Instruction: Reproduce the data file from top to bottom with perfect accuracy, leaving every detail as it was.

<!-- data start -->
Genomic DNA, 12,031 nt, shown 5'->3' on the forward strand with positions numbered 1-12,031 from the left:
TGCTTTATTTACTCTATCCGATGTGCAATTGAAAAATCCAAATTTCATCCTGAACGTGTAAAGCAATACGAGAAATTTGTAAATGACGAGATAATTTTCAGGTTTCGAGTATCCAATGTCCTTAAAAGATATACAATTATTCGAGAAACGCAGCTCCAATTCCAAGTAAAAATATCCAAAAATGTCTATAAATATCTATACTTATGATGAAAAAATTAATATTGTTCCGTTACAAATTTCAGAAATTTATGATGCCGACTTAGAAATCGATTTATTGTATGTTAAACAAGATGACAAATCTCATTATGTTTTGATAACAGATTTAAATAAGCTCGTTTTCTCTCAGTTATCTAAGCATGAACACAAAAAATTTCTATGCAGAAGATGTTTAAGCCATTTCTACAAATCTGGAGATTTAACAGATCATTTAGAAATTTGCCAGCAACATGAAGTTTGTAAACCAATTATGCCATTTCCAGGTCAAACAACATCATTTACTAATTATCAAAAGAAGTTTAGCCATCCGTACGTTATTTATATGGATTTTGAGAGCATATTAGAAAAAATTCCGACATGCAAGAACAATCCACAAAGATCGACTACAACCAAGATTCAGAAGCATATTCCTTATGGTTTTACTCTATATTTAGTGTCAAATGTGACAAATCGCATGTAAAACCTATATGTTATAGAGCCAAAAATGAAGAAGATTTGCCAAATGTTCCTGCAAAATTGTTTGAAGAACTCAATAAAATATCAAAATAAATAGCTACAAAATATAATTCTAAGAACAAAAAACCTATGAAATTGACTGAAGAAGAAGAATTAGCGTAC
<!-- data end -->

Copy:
Genomic DNA, 12,031 nt, shown 5'->3' on the forward strand with positions numbered 1-12,031 from the left:
TGCTTTATTTACTCTATCCGATGTGCAATTGAAAAATCCAAATTTCATCCTGAACGTGTAAAGCAATACGAGAAATTTGTAAATGACGAGATAATTTTCAGGTTTCGAGTATCCAATGTCCTTAAAAGATATACAATTATTCGAGAAACGCAGCTCCAATTCCAAGTAAAAATATCCAAAAATGTCTATAAATATCTATACTTATGATGAAAAAATTAATATTGTTCCGTTACAAATTTCAGAAATTTATGATGCCGACTTAGAAATCGATTTATTGTATGTTAAACAAGATGACAAATCTCATTATGTTTTGATAACAGATTTAAATAAGCTCGTTTTCTCTCAGTTATCTAAGCATGAACACAAAAAATTTCTATGCAGAAGATGTTTAAGCCATTTCTACAAATCTGGAGATTTAACAGATCATTTAGAAATTTGCCAGCAACATGAAGTTTGTAAACCAATTATGCCATTTCCAGGTCAAACAACATCATTTACTAATTATCAAAAGAAGTTTAGCCATCCGTACGTTATTTATATGGATTTTGAGAGCATATTAGAAAAAATTCCGACATGCAAGAACAATCCACAAAGATCGACTACAACCAAGATTCAGAAGCATATTCCTTATGGTTTTACTCTATATTTAGTGTCAAATGTGACAAATCGCATGTAAAACCTATATGTTATAGAGCCAAAAATGAAGAAGATTTGCCAAATGTTCCTGCAAAATTGTTTGAAGAACTCAATAAAATATCAAAATAAATAGCTACAAAATATAATTCTAAGAACAAAAAACCTATGAAATTGACTGAAGAAGAAGAATTAGCGTAC